Not a very original title, I know; not even an accurate one as my taste, whilst centred around the music of Bird and Diz, extends in many directions and I listen to everything from King Oliver to Chick Corea and beyond. Not forgetting the Great American Songbook the contents of which has provided the inspiration for much great jazz and quality popular singing for round about a century.
The idea of this blog is for you to share your thoughts and pass on your comments on discs, gigs, jazz - music in general. If you've been to a gig/concert or heard a CD that knocked you sideways please share your views with us. Tell us about your favourites, your memories, your dislikes.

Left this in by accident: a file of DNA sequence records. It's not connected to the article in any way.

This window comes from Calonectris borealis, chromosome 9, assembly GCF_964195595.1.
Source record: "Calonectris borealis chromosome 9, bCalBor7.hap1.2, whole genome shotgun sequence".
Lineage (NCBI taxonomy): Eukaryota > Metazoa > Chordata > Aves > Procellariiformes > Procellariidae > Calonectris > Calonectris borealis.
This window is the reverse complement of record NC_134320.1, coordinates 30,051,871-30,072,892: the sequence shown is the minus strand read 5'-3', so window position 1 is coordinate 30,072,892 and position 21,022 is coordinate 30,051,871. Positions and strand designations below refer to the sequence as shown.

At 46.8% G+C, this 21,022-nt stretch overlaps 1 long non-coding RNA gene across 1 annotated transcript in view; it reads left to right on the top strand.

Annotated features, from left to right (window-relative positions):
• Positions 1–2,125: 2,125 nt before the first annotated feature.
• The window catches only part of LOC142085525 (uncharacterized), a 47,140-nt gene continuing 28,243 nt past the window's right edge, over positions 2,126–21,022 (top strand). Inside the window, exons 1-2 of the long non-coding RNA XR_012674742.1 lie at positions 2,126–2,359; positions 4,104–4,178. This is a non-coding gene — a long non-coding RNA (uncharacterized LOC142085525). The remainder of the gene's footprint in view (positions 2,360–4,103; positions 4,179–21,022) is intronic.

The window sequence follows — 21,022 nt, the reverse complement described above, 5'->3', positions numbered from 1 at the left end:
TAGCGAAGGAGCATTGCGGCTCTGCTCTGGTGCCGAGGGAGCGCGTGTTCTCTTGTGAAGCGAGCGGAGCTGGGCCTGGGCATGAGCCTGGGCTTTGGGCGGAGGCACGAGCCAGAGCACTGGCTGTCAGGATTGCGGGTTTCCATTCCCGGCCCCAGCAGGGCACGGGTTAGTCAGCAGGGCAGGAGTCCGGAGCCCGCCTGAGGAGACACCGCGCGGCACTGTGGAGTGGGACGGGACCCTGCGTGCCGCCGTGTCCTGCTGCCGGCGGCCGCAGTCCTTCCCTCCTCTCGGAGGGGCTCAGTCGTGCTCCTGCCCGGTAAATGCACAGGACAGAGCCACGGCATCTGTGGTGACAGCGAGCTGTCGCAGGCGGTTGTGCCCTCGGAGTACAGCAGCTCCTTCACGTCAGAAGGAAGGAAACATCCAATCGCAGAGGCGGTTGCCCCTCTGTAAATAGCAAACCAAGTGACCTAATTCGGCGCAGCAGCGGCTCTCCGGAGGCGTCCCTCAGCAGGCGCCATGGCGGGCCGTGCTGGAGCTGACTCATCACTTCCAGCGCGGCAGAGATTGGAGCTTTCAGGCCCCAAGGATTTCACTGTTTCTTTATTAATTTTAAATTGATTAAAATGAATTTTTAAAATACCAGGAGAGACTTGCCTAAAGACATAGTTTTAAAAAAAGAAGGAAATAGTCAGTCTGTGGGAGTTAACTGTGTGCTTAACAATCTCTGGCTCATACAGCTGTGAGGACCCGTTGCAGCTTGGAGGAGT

Lance (Who wishes it to be known that he is not responsible for postings other than his own and that he's not always responsible for them.)
Contact: lanceliddle@gmail.com I look forward to hearing from you.